Types of interview
Telephone interviews are often used as a way of screening
candidates at a relatively early stage in the process. They can be
short, relatively informal conversations, or longer, more in-depth
interviews. Either way, it is important that:
- You have somewhere quiet and undisturbed to take the call. The
employer will give you a time that they are going to call you, so
make sure you have a space that you know you won’t be bothered by
others, has good phone reception if you’re using your mobile (and
that your phone battery is charged!).
- Have you application form and the information about the job
with you, along with a pen and some paper. You never know when it
might be useful to refer to your details, or if they are going to
give some details that you need to make a note of.
- Research the job in the same way that you would if it were a
face-to-face interview, and try and make sure you demonstrate your
motivation for the role through how you speak, and what you say
(without going over the top!).
1-1 or Panel interview
If your interview is a face-to-face interview, it may be either
with one person, or with a group or panel of people. Again they can
sometimes be quite informal, but generally this is a very formal,
structured interview, especially if there is more than one person
interviewing you. With some employers, you might go through a
number of interview stages, perhaps with an informal 1-1
interview/conversation, and a more structured panel interview.
Competency-based interviews focus on identifying whether you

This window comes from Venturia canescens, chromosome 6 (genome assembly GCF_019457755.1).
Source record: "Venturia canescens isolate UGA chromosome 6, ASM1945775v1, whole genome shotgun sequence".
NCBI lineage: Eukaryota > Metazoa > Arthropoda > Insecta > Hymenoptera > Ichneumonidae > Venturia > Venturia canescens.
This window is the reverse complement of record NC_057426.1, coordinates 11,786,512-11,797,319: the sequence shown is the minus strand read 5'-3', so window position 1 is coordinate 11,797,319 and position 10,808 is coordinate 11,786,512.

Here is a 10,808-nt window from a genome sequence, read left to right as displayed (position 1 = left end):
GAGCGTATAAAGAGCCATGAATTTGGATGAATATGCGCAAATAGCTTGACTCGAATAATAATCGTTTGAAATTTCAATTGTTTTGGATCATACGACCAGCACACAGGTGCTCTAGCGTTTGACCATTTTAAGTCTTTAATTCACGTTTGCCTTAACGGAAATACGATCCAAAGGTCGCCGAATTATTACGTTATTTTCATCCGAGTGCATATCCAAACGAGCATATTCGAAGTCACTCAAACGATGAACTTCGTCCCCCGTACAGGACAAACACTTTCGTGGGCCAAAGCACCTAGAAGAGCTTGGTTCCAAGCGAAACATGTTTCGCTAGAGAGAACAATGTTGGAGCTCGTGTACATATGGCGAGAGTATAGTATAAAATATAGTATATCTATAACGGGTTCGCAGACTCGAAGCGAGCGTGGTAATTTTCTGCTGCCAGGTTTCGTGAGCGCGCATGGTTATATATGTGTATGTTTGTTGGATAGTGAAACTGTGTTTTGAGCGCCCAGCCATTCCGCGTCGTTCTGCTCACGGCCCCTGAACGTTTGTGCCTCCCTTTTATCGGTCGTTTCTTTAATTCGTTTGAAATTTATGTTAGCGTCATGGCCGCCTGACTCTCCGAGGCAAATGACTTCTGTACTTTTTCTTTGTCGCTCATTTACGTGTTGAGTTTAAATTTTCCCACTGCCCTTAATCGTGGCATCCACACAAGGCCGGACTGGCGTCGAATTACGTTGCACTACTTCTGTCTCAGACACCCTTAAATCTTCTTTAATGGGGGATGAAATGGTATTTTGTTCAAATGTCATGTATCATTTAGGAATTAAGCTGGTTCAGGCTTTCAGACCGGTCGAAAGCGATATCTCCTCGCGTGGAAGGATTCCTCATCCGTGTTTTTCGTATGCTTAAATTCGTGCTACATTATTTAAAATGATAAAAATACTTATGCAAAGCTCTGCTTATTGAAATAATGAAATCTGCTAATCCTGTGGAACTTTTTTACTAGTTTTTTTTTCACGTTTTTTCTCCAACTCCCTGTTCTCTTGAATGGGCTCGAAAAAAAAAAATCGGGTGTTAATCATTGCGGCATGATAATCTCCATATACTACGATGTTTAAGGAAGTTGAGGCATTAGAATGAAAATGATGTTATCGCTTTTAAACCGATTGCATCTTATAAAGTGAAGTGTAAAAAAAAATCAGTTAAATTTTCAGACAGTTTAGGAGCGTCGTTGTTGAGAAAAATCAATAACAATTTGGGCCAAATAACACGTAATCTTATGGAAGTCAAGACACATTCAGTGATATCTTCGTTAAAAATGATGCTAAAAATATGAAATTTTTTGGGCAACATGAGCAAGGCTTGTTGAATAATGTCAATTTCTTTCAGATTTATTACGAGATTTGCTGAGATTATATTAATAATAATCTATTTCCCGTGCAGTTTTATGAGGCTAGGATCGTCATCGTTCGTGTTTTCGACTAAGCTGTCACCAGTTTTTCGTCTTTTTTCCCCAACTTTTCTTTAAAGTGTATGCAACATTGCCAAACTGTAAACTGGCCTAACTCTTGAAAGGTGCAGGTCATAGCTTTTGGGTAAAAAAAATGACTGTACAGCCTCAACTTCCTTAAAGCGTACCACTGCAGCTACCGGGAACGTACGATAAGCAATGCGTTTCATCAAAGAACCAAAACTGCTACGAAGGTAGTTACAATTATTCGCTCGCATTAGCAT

have the skills (competencies) that the employer is looking for.
This is where they will test things like teamworking, leadership,
or communication skills. It is important that you give evidence to
support your answer to these kinds of questions – if you’re asked
about your ability to work in a team, you need to give an example
of when you have done this successfully. See example interview
questions for examples of these sorts of questions.
Case study interviews
This is where you would be presented with a hypothetical
business problem to discuss and analyse. They are looking to judge
who well you analyse the situation, recognise the key issues, and
how you would go about solving the problem.
These are more relevant where you applying for a job that
requires specific technical expertise, that you might have gained
on your course or through your experience so far. They are not
always about seeing if you can identify the ‘right’ answer – there
is also an element of looking at how you approach the problem, your
thought process and logical thinking.